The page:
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An open fire is a prime source of cosiness, but what about its energy efficiency? What about the trees? Is it OK to spend hours curled up in front of it, or should we be staring at gas-fuelled flames instead?
Paul Myors, energy efficiency specialist with Energy Australia, says an open fire is the most wasteful way to warm your house.
"Open fires are hopelessly inefficient,'' he says. "Eighty-five per cent of the generated heat will go up your chimney."
A modern wood-fed slow-combustion heater is a more efficient option, looks almost as pretty and is better at warming a room. And, according to Cameron Russell from Coonara Heaters, just 50 per cent of the heat is lost.
However, Russell says, gas heaters go one step better and only 20 per cent of the heat energy is wasted.
Cost-wise, gas beats wood hands down. Unless you live in a rural area with ready access to cheap firewood, you'll be looking at about $100 per tonne of wood. Combustion heaters usually burn a minimum of three tonnes over the course of winter.
Unfortunately it's not as simple as just converting your old pot-belly stove over to gas. Gas is a fossil fuel, and therefore not a renewable energy source. It's not cheap to drill and has to be transported to your house.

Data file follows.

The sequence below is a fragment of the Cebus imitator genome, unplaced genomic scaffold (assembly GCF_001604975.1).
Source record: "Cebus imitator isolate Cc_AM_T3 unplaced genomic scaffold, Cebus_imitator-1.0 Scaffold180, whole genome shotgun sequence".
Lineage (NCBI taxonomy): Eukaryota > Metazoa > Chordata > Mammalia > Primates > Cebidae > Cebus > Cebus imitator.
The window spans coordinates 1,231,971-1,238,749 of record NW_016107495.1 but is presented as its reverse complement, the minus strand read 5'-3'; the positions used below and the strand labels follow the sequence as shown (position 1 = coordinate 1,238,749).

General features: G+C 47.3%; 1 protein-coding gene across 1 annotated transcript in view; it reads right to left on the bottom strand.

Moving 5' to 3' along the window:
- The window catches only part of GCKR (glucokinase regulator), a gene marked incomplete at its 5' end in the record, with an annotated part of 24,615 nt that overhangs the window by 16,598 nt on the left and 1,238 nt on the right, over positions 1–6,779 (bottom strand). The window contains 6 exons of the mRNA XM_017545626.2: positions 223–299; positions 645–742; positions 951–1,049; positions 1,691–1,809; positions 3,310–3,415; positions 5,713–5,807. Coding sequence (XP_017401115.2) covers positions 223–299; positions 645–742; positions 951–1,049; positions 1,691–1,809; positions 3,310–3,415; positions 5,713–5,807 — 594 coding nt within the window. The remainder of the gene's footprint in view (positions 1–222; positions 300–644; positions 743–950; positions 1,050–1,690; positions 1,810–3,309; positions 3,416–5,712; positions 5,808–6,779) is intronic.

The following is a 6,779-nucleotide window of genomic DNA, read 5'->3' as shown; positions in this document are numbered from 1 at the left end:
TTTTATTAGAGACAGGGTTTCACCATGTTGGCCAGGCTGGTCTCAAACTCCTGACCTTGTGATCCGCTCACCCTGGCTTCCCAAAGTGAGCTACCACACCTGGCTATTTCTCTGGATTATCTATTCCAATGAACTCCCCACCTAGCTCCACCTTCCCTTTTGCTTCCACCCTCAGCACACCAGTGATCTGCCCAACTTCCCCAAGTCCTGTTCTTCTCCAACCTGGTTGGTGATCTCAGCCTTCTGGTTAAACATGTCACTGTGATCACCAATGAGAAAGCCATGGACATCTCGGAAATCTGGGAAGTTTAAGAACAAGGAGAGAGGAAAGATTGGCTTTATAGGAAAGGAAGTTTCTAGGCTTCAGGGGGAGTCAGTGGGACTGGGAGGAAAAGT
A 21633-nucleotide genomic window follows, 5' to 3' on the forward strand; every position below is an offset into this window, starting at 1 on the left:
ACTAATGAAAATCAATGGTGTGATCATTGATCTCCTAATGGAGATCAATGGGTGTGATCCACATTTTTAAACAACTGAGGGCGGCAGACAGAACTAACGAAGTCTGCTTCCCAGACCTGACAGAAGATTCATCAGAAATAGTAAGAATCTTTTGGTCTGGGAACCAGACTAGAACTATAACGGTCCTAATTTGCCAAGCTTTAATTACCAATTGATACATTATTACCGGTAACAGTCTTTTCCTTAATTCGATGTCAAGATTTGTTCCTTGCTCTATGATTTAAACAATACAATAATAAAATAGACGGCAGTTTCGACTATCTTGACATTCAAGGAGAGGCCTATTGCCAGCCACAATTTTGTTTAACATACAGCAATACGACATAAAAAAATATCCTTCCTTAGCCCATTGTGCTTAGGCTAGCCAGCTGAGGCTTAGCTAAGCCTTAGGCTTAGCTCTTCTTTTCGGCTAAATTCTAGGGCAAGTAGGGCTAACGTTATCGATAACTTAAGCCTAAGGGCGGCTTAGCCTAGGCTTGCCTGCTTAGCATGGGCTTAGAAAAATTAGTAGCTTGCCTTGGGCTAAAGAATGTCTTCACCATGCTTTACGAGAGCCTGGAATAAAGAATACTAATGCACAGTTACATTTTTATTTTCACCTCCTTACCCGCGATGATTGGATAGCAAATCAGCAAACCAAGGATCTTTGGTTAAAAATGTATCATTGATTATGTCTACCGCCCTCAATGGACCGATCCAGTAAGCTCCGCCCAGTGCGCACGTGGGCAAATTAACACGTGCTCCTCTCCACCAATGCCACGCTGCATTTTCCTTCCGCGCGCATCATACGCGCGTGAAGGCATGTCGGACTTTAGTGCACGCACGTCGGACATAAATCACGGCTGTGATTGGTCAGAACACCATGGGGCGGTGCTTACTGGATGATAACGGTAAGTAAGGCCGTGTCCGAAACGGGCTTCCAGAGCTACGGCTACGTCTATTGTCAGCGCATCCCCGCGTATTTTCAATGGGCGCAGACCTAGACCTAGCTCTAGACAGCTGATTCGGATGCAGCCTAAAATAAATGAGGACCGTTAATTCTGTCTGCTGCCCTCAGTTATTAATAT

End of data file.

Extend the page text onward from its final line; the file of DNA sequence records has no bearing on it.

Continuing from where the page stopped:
Besides, natural gas is not available everywhere in Australia. Victoria has the highest rate of connection: 80 per cent.
Bottled LPG can get around this problem, but it is more expensive to get your bottle replaced continually than to have natural gas plumbed in.
Timber, on the other hand, is renewable and - apart from the trucking - essentially carbon-neutral.
Abbey Fireplaces manager Chris Bycroft says: "In terms of the lowest CO2 output, you can't get around a closed, slow-combustion woodfire. It beats any gas heater or reverse-cycle air-conditioner available by miles."
Of course wood takes years to grow, needs to be dried out for two seasons to optimise the energy output, and you need quite a bit of storage space. There are also questions about the impact on biodiversity and wildlife, and whether the trees come from sustainably logged native forest or from plantations.
On clear still days in regions such as Launceston, Canberra and Armidale, where many homes are heated with wood fires, a thick brown haze hangs over town - a result of all the smoke.
John Todd of the Commonwealth Department of Environment and Heritage estimates that 75 to 80 per cent of air pollution in Launceston can be attributed to wood heaters. Not only is this unsightly, but the so-called 'particle pollution' also poses health risks for children, the elderly and those suffering from asthma and lung diseases.
A high-quality, slow-combustion woodfire heater is almost carbon neutral, but a host of other factors suggest there are more advantages to using gas.
Obtaining wood from a sustainable source is not always easy, and even if you have a ready supply you'll still need to consider the pollution the wood smoke creates.
Does your area suffer from particle pollution? Does smoke or mist tend to pool in your region? Is your area densely populated? Some locations, such as the inner city or valleys, are simply better served with gas heaters.
Those who have no access to gas and don't want to rely on wood as their main heating fuel can consider pellet fires as an open-fire alternative. These heaters use waste from saw mills compressed into pellets, which burn very efficiently and have low emissions.